Make a stop cut around the tip of the nose. Round and shape the entire mustache to give it a smooth, flowing shape. Round and taper the forehead and cowl down into the cape. The cowl should be separated from, but flow toward, the cloak. Separate the hands by removing a wedge of wood from between them.

Step 6: Shape the eyes

Hold the knife at an angle and slide the tip into the eye socket alongside the nose with the blade pointing toward the outside of the face. Flick your wrist to bring the blade upward to cut a triangular chip from the nose to the stop cut at the eye line. Use the same technique to carve the other eye.

Step 7: Round the cheeks and nose

Round the nose down into the eye sockets with a knife. Round and shape the tip of the nose. Use the knife to round the cheeks down to the stop cuts on the outside of the face where the face meets the cloak. Use a
V-tool to add hair lines for the beard and mustache.

Step 8: Clean the carving

Brush the carving with an old, clean toothbrush. If there are fingerprints, pencil marks, or dirt marks from oily hands, spray the carving with mild cleanser and brush the soiled areas with the toothbrush. Rinse the carving in lukewarm water. Pat the carving with a terrycloth towel and start
painting before the carving dries. This prevents the grain from raising too much.

Painting & Finishing

Step 9: Paint the Santa

Add a few drops of peach-colored paint
to the palette well and fill the well with water. Stir it, and then paint the hands and face. Use white for the beard and inner robe,
thinned light red for the cape, and thinned dark red for the cowl. Put a dot of black paint in each chip-carved eye and add a tiny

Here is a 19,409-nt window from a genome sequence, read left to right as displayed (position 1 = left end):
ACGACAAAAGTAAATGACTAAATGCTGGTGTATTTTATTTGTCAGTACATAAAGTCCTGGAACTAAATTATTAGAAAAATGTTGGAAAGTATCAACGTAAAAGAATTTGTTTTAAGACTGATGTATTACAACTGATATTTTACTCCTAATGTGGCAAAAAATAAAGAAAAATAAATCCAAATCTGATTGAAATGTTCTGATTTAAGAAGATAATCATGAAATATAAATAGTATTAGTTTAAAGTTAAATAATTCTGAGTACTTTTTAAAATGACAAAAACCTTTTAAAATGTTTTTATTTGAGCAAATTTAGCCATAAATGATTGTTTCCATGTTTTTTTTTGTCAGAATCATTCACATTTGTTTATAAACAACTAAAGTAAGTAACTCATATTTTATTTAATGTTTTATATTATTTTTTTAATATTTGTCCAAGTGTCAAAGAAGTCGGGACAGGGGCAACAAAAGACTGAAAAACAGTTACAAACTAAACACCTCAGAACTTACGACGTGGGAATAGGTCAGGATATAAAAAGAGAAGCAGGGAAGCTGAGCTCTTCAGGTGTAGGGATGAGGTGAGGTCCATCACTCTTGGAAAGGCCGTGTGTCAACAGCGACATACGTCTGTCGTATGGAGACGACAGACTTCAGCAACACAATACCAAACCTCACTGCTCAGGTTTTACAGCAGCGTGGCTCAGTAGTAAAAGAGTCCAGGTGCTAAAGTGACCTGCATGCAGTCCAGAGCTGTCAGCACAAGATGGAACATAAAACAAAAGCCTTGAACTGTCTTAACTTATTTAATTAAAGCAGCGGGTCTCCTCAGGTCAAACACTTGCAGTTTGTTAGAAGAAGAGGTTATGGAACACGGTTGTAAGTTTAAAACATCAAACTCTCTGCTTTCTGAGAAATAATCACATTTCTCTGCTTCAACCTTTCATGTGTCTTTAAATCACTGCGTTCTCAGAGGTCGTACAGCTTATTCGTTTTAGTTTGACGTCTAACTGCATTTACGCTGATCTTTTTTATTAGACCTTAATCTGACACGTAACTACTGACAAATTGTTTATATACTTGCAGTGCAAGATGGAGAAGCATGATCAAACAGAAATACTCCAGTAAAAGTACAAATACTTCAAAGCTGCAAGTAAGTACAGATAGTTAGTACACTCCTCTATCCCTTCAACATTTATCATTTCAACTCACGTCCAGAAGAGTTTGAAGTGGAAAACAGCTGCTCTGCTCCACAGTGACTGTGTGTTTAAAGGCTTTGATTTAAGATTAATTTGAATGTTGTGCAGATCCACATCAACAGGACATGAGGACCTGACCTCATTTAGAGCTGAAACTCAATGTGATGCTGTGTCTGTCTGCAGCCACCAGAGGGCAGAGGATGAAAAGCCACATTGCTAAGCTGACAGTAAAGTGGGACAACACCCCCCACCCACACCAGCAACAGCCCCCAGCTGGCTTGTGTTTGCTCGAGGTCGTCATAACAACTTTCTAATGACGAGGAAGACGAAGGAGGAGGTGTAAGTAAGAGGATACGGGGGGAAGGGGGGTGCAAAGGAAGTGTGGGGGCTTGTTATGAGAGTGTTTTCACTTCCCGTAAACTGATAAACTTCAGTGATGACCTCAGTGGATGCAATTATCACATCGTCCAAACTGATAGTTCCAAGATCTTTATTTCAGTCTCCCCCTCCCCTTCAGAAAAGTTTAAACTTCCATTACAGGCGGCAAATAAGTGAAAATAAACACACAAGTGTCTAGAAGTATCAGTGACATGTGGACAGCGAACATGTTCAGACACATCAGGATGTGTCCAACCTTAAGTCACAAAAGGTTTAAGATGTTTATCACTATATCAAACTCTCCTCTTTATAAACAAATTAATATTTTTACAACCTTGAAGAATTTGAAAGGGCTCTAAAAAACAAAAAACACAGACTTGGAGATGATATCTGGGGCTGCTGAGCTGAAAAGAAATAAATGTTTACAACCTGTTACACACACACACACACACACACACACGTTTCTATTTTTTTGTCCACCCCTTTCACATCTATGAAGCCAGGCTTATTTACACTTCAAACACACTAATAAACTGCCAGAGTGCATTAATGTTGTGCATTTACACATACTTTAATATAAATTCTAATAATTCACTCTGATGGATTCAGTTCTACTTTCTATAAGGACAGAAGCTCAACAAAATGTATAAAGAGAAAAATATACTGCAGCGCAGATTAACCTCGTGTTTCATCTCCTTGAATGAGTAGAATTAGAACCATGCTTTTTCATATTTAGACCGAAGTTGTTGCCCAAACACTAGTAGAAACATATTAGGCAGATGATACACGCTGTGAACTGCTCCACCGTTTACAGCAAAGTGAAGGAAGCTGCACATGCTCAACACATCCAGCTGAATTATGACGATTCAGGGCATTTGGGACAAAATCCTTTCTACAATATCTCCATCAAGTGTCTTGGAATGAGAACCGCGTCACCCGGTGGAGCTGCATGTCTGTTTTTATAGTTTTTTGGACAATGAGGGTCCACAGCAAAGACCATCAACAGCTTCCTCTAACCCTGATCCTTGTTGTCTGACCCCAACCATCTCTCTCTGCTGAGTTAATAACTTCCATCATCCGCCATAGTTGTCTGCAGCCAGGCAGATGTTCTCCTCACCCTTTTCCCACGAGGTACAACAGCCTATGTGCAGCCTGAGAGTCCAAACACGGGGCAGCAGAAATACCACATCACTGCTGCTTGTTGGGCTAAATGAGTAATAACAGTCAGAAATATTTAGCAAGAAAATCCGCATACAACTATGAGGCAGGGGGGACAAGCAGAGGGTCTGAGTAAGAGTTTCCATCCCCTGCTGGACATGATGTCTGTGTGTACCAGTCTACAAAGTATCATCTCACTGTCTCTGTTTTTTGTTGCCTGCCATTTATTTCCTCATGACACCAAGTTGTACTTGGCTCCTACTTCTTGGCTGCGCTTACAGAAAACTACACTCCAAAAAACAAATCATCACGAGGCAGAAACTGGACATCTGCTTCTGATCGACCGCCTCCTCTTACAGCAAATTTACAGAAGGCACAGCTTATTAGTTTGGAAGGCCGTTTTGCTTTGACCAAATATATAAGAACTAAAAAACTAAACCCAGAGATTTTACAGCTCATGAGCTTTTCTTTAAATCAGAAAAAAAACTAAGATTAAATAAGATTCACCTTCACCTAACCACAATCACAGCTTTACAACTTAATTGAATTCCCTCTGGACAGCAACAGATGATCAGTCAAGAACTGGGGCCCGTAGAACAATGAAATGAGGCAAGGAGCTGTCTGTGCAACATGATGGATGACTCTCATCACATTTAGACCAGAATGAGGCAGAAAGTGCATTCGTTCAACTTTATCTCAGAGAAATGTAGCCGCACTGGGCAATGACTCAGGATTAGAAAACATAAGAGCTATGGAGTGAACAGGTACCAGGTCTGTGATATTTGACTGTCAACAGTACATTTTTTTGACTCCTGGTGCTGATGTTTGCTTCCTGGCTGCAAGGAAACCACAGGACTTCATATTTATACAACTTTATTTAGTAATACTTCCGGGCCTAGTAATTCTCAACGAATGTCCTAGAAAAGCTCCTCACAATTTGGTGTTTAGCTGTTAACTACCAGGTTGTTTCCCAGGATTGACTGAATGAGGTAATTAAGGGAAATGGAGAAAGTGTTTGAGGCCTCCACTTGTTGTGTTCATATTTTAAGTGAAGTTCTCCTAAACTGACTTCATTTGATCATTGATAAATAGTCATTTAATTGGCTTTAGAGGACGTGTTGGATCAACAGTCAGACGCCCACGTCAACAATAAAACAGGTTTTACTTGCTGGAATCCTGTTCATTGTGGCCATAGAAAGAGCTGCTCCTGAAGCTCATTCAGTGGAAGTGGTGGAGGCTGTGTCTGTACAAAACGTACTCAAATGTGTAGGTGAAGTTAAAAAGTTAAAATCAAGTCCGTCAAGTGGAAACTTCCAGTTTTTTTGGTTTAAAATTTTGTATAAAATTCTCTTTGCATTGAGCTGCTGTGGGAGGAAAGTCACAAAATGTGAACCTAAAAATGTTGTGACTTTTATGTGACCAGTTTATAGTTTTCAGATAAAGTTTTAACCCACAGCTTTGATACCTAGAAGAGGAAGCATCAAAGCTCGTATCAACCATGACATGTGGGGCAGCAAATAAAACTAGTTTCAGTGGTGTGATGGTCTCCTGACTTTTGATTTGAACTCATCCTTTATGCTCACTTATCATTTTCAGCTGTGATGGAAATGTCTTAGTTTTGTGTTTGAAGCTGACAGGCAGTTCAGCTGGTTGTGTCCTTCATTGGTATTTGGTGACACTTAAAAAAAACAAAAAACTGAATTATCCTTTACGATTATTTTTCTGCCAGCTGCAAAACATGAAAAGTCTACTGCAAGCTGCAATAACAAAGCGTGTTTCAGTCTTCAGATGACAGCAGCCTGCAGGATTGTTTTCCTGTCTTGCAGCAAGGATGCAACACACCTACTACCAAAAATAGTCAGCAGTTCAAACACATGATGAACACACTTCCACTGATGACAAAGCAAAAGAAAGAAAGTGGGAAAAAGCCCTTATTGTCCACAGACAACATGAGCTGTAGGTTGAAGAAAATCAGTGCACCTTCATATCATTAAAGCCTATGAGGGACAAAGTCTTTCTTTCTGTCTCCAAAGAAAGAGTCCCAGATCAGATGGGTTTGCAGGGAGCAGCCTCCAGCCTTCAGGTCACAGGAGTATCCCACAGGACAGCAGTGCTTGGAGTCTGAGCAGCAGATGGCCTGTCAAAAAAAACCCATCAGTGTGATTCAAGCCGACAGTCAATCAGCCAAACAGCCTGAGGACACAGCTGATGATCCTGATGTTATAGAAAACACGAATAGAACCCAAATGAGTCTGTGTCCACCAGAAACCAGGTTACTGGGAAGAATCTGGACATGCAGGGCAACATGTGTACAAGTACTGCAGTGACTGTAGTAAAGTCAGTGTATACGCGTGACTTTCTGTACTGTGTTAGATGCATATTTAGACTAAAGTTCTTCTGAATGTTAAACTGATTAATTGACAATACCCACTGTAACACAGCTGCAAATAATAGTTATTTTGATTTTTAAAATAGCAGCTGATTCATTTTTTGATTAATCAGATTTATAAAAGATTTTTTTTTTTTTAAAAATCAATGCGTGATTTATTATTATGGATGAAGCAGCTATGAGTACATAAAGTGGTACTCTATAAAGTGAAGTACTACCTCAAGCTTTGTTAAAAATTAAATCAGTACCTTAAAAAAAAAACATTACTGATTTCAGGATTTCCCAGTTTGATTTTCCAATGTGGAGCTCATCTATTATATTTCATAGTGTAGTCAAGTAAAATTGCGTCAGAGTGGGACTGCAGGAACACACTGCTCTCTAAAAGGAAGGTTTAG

white dot at 11 o’clock or 7 o’clock. Add the white eyebrows.

Step 10: Stamp the inner robe

Cut a design into a soft, new pencil eraser. Spread a bit of paint on the flat center of the palette, dip the eraser into the paint, and press the eraser onto the inner robe.
I usually get two or three prints from each dip.

A 'Whittle' Tips

Making Stop Cuts

Do not undercut the facial features when making stop cuts. Aim the point of the knife toward the outside of the beard so you don’t undercut it. When outlining the bridge of the nose, point
the knife tip down toward the tip of the nose.

Under and Over

Achieving depth and dimension is important in any carving. Think of what goes over (or outside) and under (or inside) on the carving. The mustache is under the nose and over the beard, so remove wood accordingly. Santa’s hands are over his cloak and go into his sleeves. Even subtle layers or depths add to the proportions of a carving.

Show Off Your Work!

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About The Author

Kathleen Schuck began carving in 1950. She owned and operated a carving store for eighteen years. Since retiring in 2004, she has continued to teach at Boise Community Education, Arrowhead RV Park, and her own studio in Idaho. The International Wildfowl Carvers Association twice gave Kathleen a grant to teach children to carve, and she is an accredited Boy Scout Carving Merit Badge counselor.

Template downloads are provided courtesy of Fox Chapel Publishing.